2015: AFC Championship lossEdit
The 2015 season started off hot, with the Patriots starting 10-0. However, a series of injuries, including Julian Edelman, Rob Gronkowski, Brandon LaFell, Dion Lewis, and at one point, the entire offensive line, forced the Patriots to lose 4 of their next 6 games. After beating the Chiefs in the Divisional round, Brady faced the vaunted Broncos defense in the AFC Championship game. As a result, the Patriots lost, 20-18.
2016–present: Fifth and sixth Super BowlsEdit
2016: Deflategate and fifth Super BowlEdit
As a result, from his involvement in the Deflategate scandal, Brady was suspended for the first 4 games of the 2016 season. With backups Jimmy Garoppolo and Jacoby Brissett, the Patriots started the year 3-1. With Brady back in Week 5, the Patriots lost just one game the rest of the season and dominated to a 14-2 finish. After beating the Houston Texans and the Pittsburgh Steelers in the playoffs, the Patriots' 3rd highest scoring offense and 1st scoring defense faced the Atlanta Falcons's 1st scoring offense and 27th scoring defense in Super Bowl LI.
Against the Falcons, the Patriots defense couldn't stop the high-powered Falcons offense. Brady was inconsistent, off on his throws and threw an interception to Robert Alford that was returned for a touchdown, the first in Brady's postseason career. By halftime, the score was 21-3. The Falcons scored again in the third quarter to make the score 28-3, a 25-point deficit. In Super Bowls, the largest deficit ever overcome was 10 points. The Patriots scored 31 unanswered points to win the Super Bowl 34-28 in overtime. It was the first Super Bowl to go to overtime, as well as the largest deficit overcome. Brady won his 4th Super Bowl MVP for setting a Super Bowl record 466 passing yards. 30 Super Bowl records were broken or tied in Super Bowl LI.
2017: Super Bowl lossEdit
The Patriots started off the 2017 season slow yet again, going 2-2 until going 11-1 down the stretch to win another AFC East title and first seed in the AFC. Brady became the oldest MVP in the NFL, at 40. He also became the oldest quarterback to lead the NFL in passing with 4,577 yards. After defeating the Tennessee Titans and Jacksonville Jaguars in the playoffs, they faced backup quarterback Nick Foles and the high-powered Philadelphia Eagles in Super Bowl LII. The Patriots tried to win back-to-back Super Bowls since they won back-to-back from 2003-2004. In a high-scoring shootout, Brady was slated to lead the Patriots to another comeback victory late in the fourth quarter when Eagles defensive end Brandon Graham strip sacked Brady and the ball was recovered by the Eagles, securing a Patriots defeat, 41-33. Brady set another Super Bowl record with 505 yards passing, breaking the previous record he had set the year before.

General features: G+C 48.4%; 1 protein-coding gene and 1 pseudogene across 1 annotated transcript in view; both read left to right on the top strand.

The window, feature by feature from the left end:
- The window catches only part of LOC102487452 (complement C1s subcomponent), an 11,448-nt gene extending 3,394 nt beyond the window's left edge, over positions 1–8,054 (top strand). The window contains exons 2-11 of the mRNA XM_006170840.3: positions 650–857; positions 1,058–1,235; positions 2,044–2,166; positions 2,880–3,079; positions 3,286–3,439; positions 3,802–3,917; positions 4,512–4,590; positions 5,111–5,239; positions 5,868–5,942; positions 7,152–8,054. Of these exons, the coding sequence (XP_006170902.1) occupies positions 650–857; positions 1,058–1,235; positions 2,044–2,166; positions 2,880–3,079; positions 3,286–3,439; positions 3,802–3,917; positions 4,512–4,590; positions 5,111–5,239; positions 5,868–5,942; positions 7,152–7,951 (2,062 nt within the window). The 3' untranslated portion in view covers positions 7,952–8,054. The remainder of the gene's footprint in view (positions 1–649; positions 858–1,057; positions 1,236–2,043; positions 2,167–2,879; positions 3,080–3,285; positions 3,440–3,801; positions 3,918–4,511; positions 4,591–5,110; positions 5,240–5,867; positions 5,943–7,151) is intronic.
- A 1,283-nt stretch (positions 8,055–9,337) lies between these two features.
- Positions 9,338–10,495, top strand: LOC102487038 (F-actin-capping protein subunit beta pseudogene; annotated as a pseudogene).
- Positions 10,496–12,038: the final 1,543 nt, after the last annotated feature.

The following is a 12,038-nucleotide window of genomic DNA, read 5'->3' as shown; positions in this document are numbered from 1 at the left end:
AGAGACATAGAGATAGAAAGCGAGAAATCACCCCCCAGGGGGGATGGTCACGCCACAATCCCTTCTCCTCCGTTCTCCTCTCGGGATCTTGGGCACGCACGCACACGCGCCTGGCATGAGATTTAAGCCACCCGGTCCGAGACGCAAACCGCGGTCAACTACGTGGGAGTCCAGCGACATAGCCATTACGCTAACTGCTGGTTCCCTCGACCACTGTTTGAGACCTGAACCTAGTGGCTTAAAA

2018: Sixth Super Bowl victoryEdit
The Patriots drew much criticism in the early weeks of 2018, after losing to the Jacksonville Jaguars and the winless Detroit Lions in the first three weeks, teams who ended below .500 on the season. However, the Patriots bounced back with a string of wins, including a Sunday Night thriller at home against the undefeated Kansas City Chiefs led by young phenom Patrick Mahomes, who would go on to throw over 5,000 yards and 50 touchdowns that season and win the NFL MVP award.
In Week 14 at Miami, the Patriots led with 7 seconds left in the game. Quarterback Ryan Tannehill passed the ball to Kenny Stills, who then lateraled the ball to DeVante Parker, who in turn tossed the ball to Kenyan Drake. Drake then ran the remaining 53 yards for the touchdown with no time on the clock, immortalizing the play in NFL lore as the Miracle in Miami.
For the first time in almost a decade, the Patriots finished the season with more than four losses at 11–5, securing the AFC East for a record 10th consecutive time (an NFL record and tying the Atlanta Braves for most consecutive playoff berths) and the AFC's 2nd seed behind the 12–4 Chiefs. After defeating the Los Angeles Chargers handily 41–28 in the Divisional Round, the Patriots faced Mahomes and the vaunted Chiefs in the AFC Championship Game. After leading 14–0 at halftime, the Patriots fought a comeback by the Chiefs, forcing the game to overtime tied 31-31. On the next drive, the Patriots quickly moved downfield through critical third down completions to Julian Edelman and Rob Gronkowski, setting up a touchdown run by Rex Burkhead. Belichick and Brady earned their 3rd straight Super Bowl trip and their ninth overall, more than any other coach/quarterback duo.